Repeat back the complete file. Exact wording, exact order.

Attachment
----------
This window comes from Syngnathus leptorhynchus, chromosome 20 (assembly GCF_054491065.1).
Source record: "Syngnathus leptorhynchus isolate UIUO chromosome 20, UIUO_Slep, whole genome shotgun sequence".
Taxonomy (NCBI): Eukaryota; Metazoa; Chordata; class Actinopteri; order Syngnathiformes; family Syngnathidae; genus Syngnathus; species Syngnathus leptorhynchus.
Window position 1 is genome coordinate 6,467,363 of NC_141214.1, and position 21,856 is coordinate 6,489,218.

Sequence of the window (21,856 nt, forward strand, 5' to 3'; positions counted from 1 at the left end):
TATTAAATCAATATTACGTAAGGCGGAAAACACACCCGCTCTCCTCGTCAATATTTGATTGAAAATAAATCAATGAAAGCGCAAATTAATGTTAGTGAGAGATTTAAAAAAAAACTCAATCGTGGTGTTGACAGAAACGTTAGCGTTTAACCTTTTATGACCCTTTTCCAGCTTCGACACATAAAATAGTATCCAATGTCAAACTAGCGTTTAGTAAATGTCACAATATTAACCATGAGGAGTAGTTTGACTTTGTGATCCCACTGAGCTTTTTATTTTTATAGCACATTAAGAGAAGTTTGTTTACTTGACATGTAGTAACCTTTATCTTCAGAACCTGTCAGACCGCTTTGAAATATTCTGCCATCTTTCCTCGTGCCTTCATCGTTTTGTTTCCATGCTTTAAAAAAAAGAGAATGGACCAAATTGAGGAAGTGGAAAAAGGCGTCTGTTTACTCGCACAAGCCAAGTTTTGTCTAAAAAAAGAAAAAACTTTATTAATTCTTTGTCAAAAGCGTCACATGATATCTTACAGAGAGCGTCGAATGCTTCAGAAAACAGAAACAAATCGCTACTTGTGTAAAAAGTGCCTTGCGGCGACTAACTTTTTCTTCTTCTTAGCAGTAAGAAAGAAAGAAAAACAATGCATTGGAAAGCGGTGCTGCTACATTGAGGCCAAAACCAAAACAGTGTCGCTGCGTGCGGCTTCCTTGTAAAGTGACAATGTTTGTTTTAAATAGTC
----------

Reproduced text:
This window comes from Syngnathus leptorhynchus, chromosome 20 (assembly GCF_054491065.1).
Source record: "Syngnathus leptorhynchus isolate UIUO chromosome 20, UIUO_Slep, whole genome shotgun sequence".
Taxonomy (NCBI): Eukaryota; Metazoa; Chordata; class Actinopteri; order Syngnathiformes; family Syngnathidae; genus Syngnathus; species Syngnathus leptorhynchus.
Window position 1 is genome coordinate 6,467,363 of NC_141214.1, and position 21,856 is coordinate 6,489,218.

Sequence of the window (21,856 nt, forward strand, 5' to 3'; positions counted from 1 at the left end):
TATTAAATCAATATTACGTAAGGCGGAAAACACACCCGCTCTCCTCGTCAATATTTGATTGAAAATAAATCAATGAAAGCGCAAATTAATGTTAGTGAGAGATTTAAAAAAAAACTCAATCGTGGTGTTGACAGAAACGTTAGCGTTTAACCTTTTATGACCCTTTTCCAGCTTCGACACATAAAATAGTATCCAATGTCAAACTAGCGTTTAGTAAATGTCACAATATTAACCATGAGGAGTAGTTTGACTTTGTGATCCCACTGAGCTTTTTATTTTTATAGCACATTAAGAGAAGTTTGTTTACTTGACATGTAGTAACCTTTATCTTCAGAACCTGTCAGACCGCTTTGAAATATTCTGCCATCTTTCCTCGTGCCTTCATCGTTTTGTTTCCATGCTTTAAAAAAAAGAGAATGGACCAAATTGAGGAAGTGGAAAAAGGCGTCTGTTTACTCGCACAAGCCAAGTTTTGTCTAAAAAAAGAAAAAACTTTATTAATTCTTTGTCAAAAGCGTCACATGATATCTTACAGAGAGCGTCGAATGCTTCAGAAAACAGAAACAAATCGCTACTTGTGTAAAAAGTGCCTTGCGGCGACTAACTTTTTCTTCTTCTTAGCAGTAAGAAAGAAAGAAAAACAATGCATTGGAAAGCGGTGCTGCTACATTGAGGCCAAAACCAAAACAGTGTCGCTGCGTGCGGCTTCCTTGTAAAGTGACAATGTTTGTTTTAAATAGTC